In their places and those of Mata and Llorente, del Bosque brought on a further trio of Barca players in the form of Xavi, Pedro and new signing David Villa, along with Real Madrid’s Xabi Alonso.

Of course, the other primary purpose of this encounter with a hard-working South Korean side was to allow fringe players to shine. Even if it is too late to work their way into the first choice lineup, valuable substitute roles are still up for grabs at this stage.

There are different types of impact player. The towering Llorente is an obvious alternative to bring on in an attempt to add physical power to a glittering forward line. On the flanks, Navas and Pedro have the pace to damage tiring defences in the final minutes. The Sevilla winger has just enjoyed arguably his best season to date, while the success of the Tenerife-born Barcelona attacker cannot be disputed.

The rangy Javi Martinez certainly impressed, despite playing in the most hotly-contested position of all. Adaptable to both the holding role and as one of the more advanced central midfielders, the young Athletic player furthered his case for involvement after edging out Villarreal’s Marcos Senna for a place in the squad.

In contrast, Llorente struggled to impose himself and, although he had just thirty minutes to make his mark, Pedro Rodriguez was similarly unable to replicate his explosive club form in a brief appearance.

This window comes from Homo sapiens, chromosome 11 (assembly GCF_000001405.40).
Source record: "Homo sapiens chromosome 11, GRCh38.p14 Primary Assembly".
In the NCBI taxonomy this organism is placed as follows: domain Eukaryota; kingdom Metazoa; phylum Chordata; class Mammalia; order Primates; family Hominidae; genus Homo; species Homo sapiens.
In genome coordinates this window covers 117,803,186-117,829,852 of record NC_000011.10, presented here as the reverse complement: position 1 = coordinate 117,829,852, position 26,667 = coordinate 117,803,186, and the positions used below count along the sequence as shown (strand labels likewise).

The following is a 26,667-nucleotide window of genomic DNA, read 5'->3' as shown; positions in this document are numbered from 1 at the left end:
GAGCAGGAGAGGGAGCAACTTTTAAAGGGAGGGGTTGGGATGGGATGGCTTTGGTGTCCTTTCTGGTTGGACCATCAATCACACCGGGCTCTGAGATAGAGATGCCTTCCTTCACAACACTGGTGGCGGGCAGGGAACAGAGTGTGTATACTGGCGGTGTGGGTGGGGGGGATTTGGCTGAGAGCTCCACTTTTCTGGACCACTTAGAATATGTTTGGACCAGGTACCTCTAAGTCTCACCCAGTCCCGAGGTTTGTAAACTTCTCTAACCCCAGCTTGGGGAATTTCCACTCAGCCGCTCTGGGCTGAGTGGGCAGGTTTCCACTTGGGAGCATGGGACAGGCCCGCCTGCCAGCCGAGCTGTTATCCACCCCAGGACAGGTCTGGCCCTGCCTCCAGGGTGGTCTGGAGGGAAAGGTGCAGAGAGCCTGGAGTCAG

With a quarter of an hour remaining, Villa struck a dipping effort on goal from just outside the box but straight at substitute goalkeeper Jung Sung-Ryong. Seconds later, the Barca striker took a fine pass from Xavi, a sight to which we will surely become accustomed in the near future, and his shot took a slight deflection to end up wide of the right post.

Valencia’s David Silva replaced Martinez with ten minutes left as Spain’s more established stars showed their class to worry the South Korean back line. They had chances of their own, though, particularly when centre-back Lee Jung-Soo rose above Valdes to head wide from a free kick after 83 minutes.